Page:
Vatican starts public Masses — amid COVID-19
WELL-BEING - Mylene Mendoza-Dayrit (The Philippine Star) - May 26, 2020 - 12:00am

Reports say that parishioners were emotional on the occasion of the first public Masses in the Vatican and churches in Italy, which began last May 18, on the 100th birthday of St. John Paul II.

Churches closed their doors to mass gatherings since Feb. 23 to control the spread of the pandemic. Devotees around the world turned to virtual celebrations of the Mass, but they anticipated going back to public worship with the parish.

The commentator from the Vatican News explained that, right after the 7 a.m. Mass (1 p.m. in Manila) celebrated by Pope Francis inside St. Peter’s Basilica, the doors would be opened for the first time since the lockdown and Masses for devotees would be held later that day. The special Mass was held at the altar where the saint is entombed.

Church volunteers have to regulate the number of people allowed inside the church to around 30-percent capacity only (which means 150 people for a church that normally has a crowd of 500). Hand sanitizer should be provided at the entrance, which ideally should be different from the exit points.

Holy water is not provided, the sign of peace is not given, participants should wear masks, seating at one-meter-apart is marked, priests distribute communion wearing masks and gloves, and Masses are held with a window in between for cleaning and people to sanitize.

Three traits that make St. John Paul II stand out

In the homily of Pope Francis, he said that there are three characteristics that summarize the life of St. John Paul II. First, he was a man of prayer. Second, he was close to the people. Third, he was a proponent of merciful justice.

Pope Francis said that, despite his many duties, John Paul II always found time to pray.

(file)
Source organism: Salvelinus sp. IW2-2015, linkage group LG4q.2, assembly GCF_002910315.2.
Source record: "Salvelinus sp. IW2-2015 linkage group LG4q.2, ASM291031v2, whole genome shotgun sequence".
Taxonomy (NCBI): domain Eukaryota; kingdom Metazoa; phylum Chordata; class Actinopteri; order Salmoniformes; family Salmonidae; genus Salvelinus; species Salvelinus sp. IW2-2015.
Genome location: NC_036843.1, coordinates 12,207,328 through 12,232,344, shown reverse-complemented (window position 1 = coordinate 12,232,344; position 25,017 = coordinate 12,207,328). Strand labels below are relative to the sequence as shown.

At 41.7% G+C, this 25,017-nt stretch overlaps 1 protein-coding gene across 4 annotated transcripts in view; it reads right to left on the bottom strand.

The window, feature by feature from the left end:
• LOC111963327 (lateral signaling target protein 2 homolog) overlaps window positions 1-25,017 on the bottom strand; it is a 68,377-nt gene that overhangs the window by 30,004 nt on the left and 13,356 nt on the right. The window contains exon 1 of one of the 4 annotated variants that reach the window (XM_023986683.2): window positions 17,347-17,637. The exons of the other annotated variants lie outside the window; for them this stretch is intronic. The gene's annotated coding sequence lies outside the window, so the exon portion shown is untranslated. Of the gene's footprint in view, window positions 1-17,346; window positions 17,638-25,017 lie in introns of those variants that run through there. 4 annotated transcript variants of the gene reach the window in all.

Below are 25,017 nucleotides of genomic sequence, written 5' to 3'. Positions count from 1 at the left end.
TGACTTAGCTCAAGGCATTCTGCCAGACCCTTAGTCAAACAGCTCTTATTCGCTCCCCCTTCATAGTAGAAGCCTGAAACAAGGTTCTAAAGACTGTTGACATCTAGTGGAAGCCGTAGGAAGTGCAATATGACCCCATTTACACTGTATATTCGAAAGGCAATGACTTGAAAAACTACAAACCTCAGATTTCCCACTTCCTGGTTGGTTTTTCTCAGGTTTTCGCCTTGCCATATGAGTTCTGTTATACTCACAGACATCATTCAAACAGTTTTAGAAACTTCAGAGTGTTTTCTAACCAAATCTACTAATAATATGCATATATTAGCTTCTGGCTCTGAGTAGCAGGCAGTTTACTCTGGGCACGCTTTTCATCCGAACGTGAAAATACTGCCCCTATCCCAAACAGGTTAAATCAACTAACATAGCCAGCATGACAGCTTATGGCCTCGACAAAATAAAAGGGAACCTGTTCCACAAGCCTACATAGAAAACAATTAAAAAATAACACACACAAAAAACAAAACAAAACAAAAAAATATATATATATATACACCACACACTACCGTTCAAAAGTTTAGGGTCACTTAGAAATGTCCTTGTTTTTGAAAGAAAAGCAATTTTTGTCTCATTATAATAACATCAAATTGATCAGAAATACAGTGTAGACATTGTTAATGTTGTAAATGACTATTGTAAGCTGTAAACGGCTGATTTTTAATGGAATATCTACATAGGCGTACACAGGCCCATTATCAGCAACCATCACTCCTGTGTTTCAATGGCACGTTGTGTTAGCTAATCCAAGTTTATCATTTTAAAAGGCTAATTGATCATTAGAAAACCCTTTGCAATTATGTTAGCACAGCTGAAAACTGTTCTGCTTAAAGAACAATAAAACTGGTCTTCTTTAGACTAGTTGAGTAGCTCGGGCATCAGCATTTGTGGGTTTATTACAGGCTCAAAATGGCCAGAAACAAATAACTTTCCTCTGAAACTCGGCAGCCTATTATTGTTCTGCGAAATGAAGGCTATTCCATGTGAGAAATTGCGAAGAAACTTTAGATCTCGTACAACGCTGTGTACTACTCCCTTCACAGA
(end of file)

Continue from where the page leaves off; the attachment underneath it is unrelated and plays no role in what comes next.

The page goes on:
“He knew well that the first task of the bishop is to pray,” Pope Francis said, and John Paul II “knew this, and did it,” as prescribed by the teaching of St Peter in the Acts of the Apostles.

The charismatic St. John Paul II was also close to the people. He did not detach or isolate himself from them. He traveled around the world to seek them out. Pope Francis noted that John Paul followed the “example of Jesus, the Good Shepherd, drawing near to both the great and the small, to those close by and those physically far away.”

Lastly, Pope Francis pointed out St. John Paul’s remarkable love of justice. He further clarified that “his love for justice was a desire for justice completed by mercy.” John Paul, he added, was also a man of mercy “because justice and mercy go together.”

John Paul, promoted the Divine Mercy devotion, and believed that God’s justice “had this face of mercy, this attitude of mercy.”

Pope Francis concluded his homily with the prayer “that the Lord might grant to all of us, and especially to pastors, the grace of prayer, of closeness, and the grace of justice in mercy, and merciful justice.”

The Pope’s catechesis on prayer

This May, Pope Francis started a new series in his General Audience on prayer. The pope stressed the importance of prayer, calling it the “breath of faith, a cry arising from the hearts of those who trust in God.”

“We see this in the story of Bartimaeus, the beggar from Jericho. Though blind, he is aware that Jesus is approaching, and perseveres in calling out: ‘Jesus, Son of David, have mercy on me!’  By using the phrase ‘Son of David,’ he makes a profession of faith in Jesus the Messiah,” Pope Francis said.

“In response, the Lord invites Bartimaeus to express his desire, which is to be able to see again. Christ then tells him: ‘Go; your faith has saved you.’ This indicates that faith is a cry for salvation attracting God’s mercy and power.”

“It is not only Christians who pray, but all men and women who search for meaning on their earthly journey. As we continue on our pilgrimage of faith, may we, like Bartimaeus, always persevere in prayer, especially in our darkest moments, and ask the Lord with confidence: ‘Jesus, have mercy on me. Jesus, have mercy on us!” the pope concluded.

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